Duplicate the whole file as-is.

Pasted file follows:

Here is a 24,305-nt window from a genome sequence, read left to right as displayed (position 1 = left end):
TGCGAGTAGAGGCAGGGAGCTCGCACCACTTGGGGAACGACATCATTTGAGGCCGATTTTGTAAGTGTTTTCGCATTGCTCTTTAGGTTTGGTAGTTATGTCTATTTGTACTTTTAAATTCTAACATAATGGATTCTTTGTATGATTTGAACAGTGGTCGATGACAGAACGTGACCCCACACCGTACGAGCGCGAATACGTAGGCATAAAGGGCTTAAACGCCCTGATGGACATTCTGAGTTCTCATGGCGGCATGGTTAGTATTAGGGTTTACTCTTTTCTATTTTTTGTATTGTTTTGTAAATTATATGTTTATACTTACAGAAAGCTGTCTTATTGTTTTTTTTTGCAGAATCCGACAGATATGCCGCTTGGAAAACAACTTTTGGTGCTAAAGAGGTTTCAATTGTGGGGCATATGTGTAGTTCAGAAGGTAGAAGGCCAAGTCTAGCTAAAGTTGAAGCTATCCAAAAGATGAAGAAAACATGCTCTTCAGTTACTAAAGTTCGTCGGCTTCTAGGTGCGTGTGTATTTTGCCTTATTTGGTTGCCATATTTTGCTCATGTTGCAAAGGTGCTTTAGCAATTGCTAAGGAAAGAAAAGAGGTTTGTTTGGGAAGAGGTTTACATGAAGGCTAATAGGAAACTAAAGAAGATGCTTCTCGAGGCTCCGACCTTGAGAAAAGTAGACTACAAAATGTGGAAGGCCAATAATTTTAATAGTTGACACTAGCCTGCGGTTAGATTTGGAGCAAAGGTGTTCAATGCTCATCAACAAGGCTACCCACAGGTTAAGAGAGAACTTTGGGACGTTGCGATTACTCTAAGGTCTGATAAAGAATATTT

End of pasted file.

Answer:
Here is a 24,305-nt window from a genome sequence, read left to right as displayed (position 1 = left end):
TGCGAGTAGAGGCAGGGAGCTCGCACCACTTGGGGAACGACATCATTTGAGGCCGATTTTGTAAGTGTTTTCGCATTGCTCTTTAGGTTTGGTAGTTATGTCTATTTGTACTTTTAAATTCTAACATAATGGATTCTTTGTATGATTTGAACAGTGGTCGATGACAGAACGTGACCCCACACCGTACGAGCGCGAATACGTAGGCATAAAGGGCTTAAACGCCCTGATGGACATTCTGAGTTCTCATGGCGGCATGGTTAGTATTAGGGTTTACTCTTTTCTATTTTTTGTATTGTTTTGTAAATTATATGTTTATACTTACAGAAAGCTGTCTTATTGTTTTTTTTTGCAGAATCCGACAGATATGCCGCTTGGAAAACAACTTTTGGTGCTAAAGAGGTTTCAATTGTGGGGCATATGTGTAGTTCAGAAGGTAGAAGGCCAAGTCTAGCTAAAGTTGAAGCTATCCAAAAGATGAAGAAAACATGCTCTTCAGTTACTAAAGTTCGTCGGCTTCTAGGTGCGTGTGTATTTTGCCTTATTTGGTTGCCATATTTTGCTCATGTTGCAAAGGTGCTTTAGCAATTGCTAAGGAAAGAAAAGAGGTTTGTTTGGGAAGAGGTTTACATGAAGGCTAATAGGAAACTAAAGAAGATGCTTCTCGAGGCTCCGACCTTGAGAAAAGTAGACTACAAAATGTGGAAGGCCAATAATTTTAATAGTTGACACTAGCCTGCGGTTAGATTTGGAGCAAAGGTGTTCAATGCTCATCAACAAGGCTACCCACAGGTTAAGAGAGAACTTTGGGACGTTGCGATTACTCTAAGGTCTGATAAAGAATATTT